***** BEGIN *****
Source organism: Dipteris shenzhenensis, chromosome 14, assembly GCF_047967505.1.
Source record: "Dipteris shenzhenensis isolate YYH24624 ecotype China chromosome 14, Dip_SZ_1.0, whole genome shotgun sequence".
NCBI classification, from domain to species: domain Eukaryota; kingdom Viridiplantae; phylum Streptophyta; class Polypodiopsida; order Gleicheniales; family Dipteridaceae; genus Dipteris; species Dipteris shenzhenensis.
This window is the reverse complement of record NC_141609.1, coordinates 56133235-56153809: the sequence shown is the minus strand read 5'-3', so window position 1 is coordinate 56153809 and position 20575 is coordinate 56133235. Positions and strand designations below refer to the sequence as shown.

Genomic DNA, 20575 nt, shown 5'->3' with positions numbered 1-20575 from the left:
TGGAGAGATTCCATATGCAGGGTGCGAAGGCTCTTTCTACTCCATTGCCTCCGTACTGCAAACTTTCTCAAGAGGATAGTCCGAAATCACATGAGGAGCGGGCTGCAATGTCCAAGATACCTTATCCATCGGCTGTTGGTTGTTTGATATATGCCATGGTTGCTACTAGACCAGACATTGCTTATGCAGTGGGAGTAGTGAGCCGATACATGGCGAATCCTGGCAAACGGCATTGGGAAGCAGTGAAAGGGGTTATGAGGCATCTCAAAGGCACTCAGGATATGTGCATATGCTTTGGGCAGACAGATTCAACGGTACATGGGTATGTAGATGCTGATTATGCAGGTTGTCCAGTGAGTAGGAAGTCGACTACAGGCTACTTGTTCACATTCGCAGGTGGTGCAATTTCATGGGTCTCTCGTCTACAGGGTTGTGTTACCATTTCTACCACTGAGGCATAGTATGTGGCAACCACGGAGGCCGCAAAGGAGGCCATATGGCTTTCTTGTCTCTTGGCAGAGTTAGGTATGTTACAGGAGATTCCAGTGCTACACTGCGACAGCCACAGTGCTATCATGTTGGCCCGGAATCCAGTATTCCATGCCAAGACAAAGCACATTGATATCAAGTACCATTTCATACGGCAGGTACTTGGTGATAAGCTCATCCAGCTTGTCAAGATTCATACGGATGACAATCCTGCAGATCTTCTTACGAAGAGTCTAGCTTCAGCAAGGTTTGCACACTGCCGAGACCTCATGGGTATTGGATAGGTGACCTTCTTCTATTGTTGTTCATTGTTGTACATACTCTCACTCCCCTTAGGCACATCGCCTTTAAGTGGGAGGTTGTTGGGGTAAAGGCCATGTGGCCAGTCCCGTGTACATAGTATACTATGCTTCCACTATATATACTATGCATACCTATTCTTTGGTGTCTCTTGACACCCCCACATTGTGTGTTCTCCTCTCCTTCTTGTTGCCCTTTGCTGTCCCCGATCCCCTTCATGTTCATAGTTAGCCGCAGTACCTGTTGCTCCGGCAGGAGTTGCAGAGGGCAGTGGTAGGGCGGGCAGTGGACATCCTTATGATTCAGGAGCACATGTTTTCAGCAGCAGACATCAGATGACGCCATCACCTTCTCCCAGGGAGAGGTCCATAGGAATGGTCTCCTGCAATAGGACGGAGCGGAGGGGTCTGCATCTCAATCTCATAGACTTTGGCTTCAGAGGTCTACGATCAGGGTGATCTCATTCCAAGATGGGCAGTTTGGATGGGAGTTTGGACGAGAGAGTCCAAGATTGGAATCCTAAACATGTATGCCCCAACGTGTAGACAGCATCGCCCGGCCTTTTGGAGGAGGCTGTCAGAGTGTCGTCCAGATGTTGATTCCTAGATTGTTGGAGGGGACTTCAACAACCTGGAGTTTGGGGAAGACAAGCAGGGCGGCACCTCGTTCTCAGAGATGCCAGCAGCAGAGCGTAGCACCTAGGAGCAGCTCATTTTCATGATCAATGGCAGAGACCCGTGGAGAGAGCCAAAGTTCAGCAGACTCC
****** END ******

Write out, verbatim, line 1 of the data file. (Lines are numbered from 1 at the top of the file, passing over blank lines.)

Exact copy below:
Source organism: Dipteris shenzhenensis, chromosome 14, assembly GCF_047967505.1.